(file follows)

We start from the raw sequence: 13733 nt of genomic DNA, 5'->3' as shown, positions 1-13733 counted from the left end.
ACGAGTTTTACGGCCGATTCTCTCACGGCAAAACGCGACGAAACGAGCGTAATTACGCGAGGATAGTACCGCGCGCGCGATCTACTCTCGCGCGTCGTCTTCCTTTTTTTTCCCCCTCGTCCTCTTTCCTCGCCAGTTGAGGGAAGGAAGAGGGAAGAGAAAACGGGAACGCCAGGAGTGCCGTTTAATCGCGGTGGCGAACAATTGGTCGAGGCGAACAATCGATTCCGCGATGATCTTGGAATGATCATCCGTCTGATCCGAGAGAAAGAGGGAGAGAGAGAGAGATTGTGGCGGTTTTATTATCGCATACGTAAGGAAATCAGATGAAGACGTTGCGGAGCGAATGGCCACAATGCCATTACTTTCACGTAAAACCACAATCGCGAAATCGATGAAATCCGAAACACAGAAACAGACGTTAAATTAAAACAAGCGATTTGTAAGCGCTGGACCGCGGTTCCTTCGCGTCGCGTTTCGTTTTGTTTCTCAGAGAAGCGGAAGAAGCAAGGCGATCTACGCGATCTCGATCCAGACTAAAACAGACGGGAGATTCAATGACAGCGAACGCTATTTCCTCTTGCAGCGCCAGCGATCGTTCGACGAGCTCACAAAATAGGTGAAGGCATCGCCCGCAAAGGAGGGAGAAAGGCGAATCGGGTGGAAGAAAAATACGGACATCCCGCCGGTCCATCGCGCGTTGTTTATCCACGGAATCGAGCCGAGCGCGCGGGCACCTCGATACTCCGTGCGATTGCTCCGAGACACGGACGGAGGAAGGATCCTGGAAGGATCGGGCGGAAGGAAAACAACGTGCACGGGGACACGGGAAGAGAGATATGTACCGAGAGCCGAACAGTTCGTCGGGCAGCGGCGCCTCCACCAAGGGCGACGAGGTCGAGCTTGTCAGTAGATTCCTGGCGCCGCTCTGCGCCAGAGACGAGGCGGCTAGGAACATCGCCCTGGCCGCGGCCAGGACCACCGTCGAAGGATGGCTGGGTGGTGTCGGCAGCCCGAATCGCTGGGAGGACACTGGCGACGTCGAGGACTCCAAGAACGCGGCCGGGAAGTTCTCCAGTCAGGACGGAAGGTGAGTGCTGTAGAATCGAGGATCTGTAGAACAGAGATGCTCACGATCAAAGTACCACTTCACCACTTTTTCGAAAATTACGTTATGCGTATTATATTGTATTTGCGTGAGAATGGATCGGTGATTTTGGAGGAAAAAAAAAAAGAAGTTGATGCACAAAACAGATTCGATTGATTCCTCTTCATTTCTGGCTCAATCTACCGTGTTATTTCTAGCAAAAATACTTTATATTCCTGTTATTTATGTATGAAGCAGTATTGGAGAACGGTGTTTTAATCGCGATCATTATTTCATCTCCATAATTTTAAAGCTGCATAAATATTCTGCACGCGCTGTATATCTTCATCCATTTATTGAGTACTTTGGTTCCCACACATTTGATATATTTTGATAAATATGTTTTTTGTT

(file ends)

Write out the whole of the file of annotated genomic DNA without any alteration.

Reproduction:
We start from the raw sequence: 13733 nt of genomic DNA, 5'->3' as shown, positions 1-13733 counted from the left end.
ACGAGTTTTACGGCCGATTCTCTCACGGCAAAACGCGACGAAACGAGCGTAATTACGCGAGGATAGTACCGCGCGCGCGATCTACTCTCGCGCGTCGTCTTCCTTTTTTTTCCCCCTCGTCCTCTTTCCTCGCCAGTTGAGGGAAGGAAGAGGGAAGAGAAAACGGGAACGCCAGGAGTGCCGTTTAATCGCGGTGGCGAACAATTGGTCGAGGCGAACAATCGATTCCGCGATGATCTTGGAATGATCATCCGTCTGATCCGAGAGAAAGAGGGAGAGAGAGAGAGATTGTGGCGGTTTTATTATCGCATACGTAAGGAAATCAGATGAAGACGTTGCGGAGCGAATGGCCACAATGCCATTACTTTCACGTAAAACCACAATCGCGAAATCGATGAAATCCGAAACACAGAAACAGACGTTAAATTAAAACAAGCGATTTGTAAGCGCTGGACCGCGGTTCCTTCGCGTCGCGTTTCGTTTTGTTTCTCAGAGAAGCGGAAGAAGCAAGGCGATCTACGCGATCTCGATCCAGACTAAAACAGACGGGAGATTCAATGACAGCGAACGCTATTTCCTCTTGCAGCGCCAGCGATCGTTCGACGAGCTCACAAAATAGGTGAAGGCATCGCCCGCAAAGGAGGGAGAAAGGCGAATCGGGTGGAAGAAAAATACGGACATCCCGCCGGTCCATCGCGCGTTGTTTATCCACGGAATCGAGCCGAGCGCGCGGGCACCTCGATACTCCGTGCGATTGCTCCGAGACACGGACGGAGGAAGGATCCTGGAAGGATCGGGCGGAAGGAAAACAACGTGCACGGGGACACGGGAAGAGAGATATGTACCGAGAGCCGAACAGTTCGTCGGGCAGCGGCGCCTCCACCAAGGGCGACGAGGTCGAGCTTGTCAGTAGATTCCTGGCGCCGCTCTGCGCCAGAGACGAGGCGGCTAGGAACATCGCCCTGGCCGCGGCCAGGACCACCGTCGAAGGATGGCTGGGTGGTGTCGGCAGCCCGAATCGCTGGGAGGACACTGGCGACGTCGAGGACTCCAAGAACGCGGCCGGGAAGTTCTCCAGTCAGGACGGAAGGTGAGTGCTGTAGAATCGAGGATCTGTAGAACAGAGATGCTCACGATCAAAGTACCACTTCACCACTTTTTCGAAAATTACGTTATGCGTATTATATTGTATTTGCGTGAGAATGGATCGGTGATTTTGGAGGAAAAAAAAAAAGAAGTTGATGCACAAAACAGATTCGATTGATTCCTCTTCATTTCTGGCTCAATCTACCGTGTTATTTCTAGCAAAAATACTTTATATTCCTGTTATTTATGTATGAAGCAGTATTGGAGAACGGTGTTTTAATCGCGATCATTATTTCATCTCCATAATTTTAAAGCTGCATAAATATTCTGCACGCGCTGTATATCTTCATCCATTTATTGAGTACTTTGGTTCCCACACATTTGATATATTTTGATAAATATGTTTTTTGTT